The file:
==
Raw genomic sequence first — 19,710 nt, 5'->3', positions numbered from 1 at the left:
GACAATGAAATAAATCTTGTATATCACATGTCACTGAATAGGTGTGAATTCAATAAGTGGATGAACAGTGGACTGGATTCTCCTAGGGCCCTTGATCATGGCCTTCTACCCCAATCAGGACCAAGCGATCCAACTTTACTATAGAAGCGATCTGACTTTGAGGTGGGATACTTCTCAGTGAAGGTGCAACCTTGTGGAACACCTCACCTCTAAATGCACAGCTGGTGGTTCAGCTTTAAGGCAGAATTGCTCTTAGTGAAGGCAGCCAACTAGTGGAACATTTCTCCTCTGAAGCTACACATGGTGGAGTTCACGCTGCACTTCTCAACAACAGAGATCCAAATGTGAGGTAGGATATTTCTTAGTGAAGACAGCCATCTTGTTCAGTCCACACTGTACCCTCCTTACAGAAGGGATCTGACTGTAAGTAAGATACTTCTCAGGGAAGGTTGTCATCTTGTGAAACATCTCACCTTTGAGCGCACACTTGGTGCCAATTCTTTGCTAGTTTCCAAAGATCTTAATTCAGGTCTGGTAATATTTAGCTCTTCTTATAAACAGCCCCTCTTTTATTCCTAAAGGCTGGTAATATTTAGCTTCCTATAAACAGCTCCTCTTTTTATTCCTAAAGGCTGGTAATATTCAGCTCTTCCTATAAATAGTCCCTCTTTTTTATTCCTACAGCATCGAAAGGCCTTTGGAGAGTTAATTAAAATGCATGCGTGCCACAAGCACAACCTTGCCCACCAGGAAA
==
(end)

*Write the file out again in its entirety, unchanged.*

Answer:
Raw genomic sequence first — 19,710 nt, 5'->3', positions numbered from 1 at the left:
GACAATGAAATAAATCTTGTATATCACATGTCACTGAATAGGTGTGAATTCAATAAGTGGATGAACAGTGGACTGGATTCTCCTAGGGCCCTTGATCATGGCCTTCTACCCCAATCAGGACCAAGCGATCCAACTTTACTATAGAAGCGATCTGACTTTGAGGTGGGATACTTCTCAGTGAAGGTGCAACCTTGTGGAACACCTCACCTCTAAATGCACAGCTGGTGGTTCAGCTTTAAGGCAGAATTGCTCTTAGTGAAGGCAGCCAACTAGTGGAACATTTCTCCTCTGAAGCTACACATGGTGGAGTTCACGCTGCACTTCTCAACAACAGAGATCCAAATGTGAGGTAGGATATTTCTTAGTGAAGACAGCCATCTTGTTCAGTCCACACTGTACCCTCCTTACAGAAGGGATCTGACTGTAAGTAAGATACTTCTCAGGGAAGGTTGTCATCTTGTGAAACATCTCACCTTTGAGCGCACACTTGGTGCCAATTCTTTGCTAGTTTCCAAAGATCTTAATTCAGGTCTGGTAATATTTAGCTCTTCTTATAAACAGCCCCTCTTTTATTCCTAAAGGCTGGTAATATTTAGCTTCCTATAAACAGCTCCTCTTTTTATTCCTAAAGGCTGGTAATATTCAGCTCTTCCTATAAATAGTCCCTCTTTTTTATTCCTACAGCATCGAAAGGCCTTTGGAGAGTTAATTAAAATGCATGCGTGCCACAAGCACAACCTTGCCCACCAGGAAA